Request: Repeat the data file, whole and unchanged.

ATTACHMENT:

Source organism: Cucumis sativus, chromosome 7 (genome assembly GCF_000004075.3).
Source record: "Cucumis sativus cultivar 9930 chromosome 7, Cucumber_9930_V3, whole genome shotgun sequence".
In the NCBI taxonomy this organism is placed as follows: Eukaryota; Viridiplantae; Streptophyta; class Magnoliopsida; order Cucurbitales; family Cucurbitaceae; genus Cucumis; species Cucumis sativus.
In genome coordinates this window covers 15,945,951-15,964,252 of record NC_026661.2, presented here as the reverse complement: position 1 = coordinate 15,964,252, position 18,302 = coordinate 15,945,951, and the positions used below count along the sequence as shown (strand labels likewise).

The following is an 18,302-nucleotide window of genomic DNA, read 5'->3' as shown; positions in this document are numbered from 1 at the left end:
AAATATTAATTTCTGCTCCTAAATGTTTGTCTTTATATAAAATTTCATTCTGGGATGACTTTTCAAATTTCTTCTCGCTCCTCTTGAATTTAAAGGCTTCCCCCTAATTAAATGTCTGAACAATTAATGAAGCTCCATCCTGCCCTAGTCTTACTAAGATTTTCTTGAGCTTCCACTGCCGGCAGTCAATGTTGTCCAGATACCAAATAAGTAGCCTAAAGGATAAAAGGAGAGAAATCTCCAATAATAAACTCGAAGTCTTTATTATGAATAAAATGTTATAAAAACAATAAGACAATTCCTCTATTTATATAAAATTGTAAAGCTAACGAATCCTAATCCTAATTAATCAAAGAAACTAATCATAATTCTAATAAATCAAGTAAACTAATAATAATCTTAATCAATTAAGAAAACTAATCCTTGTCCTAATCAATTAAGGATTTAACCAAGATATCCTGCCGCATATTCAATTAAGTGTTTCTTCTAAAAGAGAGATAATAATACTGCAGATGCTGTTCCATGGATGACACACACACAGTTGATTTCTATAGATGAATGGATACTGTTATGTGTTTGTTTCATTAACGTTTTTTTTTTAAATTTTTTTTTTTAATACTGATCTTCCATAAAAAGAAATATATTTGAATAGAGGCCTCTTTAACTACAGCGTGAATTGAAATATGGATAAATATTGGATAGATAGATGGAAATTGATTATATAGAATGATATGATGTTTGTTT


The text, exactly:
Source organism: Cucumis sativus, chromosome 7 (genome assembly GCF_000004075.3).
Source record: "Cucumis sativus cultivar 9930 chromosome 7, Cucumber_9930_V3, whole genome shotgun sequence".
In the NCBI taxonomy this organism is placed as follows: Eukaryota; Viridiplantae; Streptophyta; class Magnoliopsida; order Cucurbitales; family Cucurbitaceae; genus Cucumis; species Cucumis sativus.
In genome coordinates this window covers 15,945,951-15,964,252 of record NC_026661.2, presented here as the reverse complement: position 1 = coordinate 15,964,252, position 18,302 = coordinate 15,945,951, and the positions used below count along the sequence as shown (strand labels likewise).

The following is an 18,302-nucleotide window of genomic DNA, read 5'->3' as shown; positions in this document are numbered from 1 at the left end:
AAATATTAATTTCTGCTCCTAAATGTTTGTCTTTATATAAAATTTCATTCTGGGATGACTTTTCAAATTTCTTCTCGCTCCTCTTGAATTTAAAGGCTTCCCCCTAATTAAATGTCTGAACAATTAATGAAGCTCCATCCTGCCCTAGTCTTACTAAGATTTTCTTGAGCTTCCACTGCCGGCAGTCAATGTTGTCCAGATACCAAATAAGTAGCCTAAAGGATAAAAGGAGAGAAATCTCCAATAATAAACTCGAAGTCTTTATTATGAATAAAATGTTATAAAAACAATAAGACAATTCCTCTATTTATATAAAATTGTAAAGCTAACGAATCCTAATCCTAATTAATCAAAGAAACTAATCATAATTCTAATAAATCAAGTAAACTAATAATAATCTTAATCAATTAAGAAAACTAATCCTTGTCCTAATCAATTAAGGATTTAACCAAGATATCCTGCCGCATATTCAATTAAGTGTTTCTTCTAAAAGAGAGATAATAATACTGCAGATGCTGTTCCATGGATGACACACACACAGTTGATTTCTATAGATGAATGGATACTGTTATGTGTTTGTTTCATTAACGTTTTTTTTTTAAATTTTTTTTTTTAATACTGATCTTCCATAAAAAGAAATATATTTGAATAGAGGCCTCTTTAACTACAGCGTGAATTGAAATATGGATAAATATTGGATAGATAGATGGAAATTGATTATATAGAATGATATGATGTTTGTTT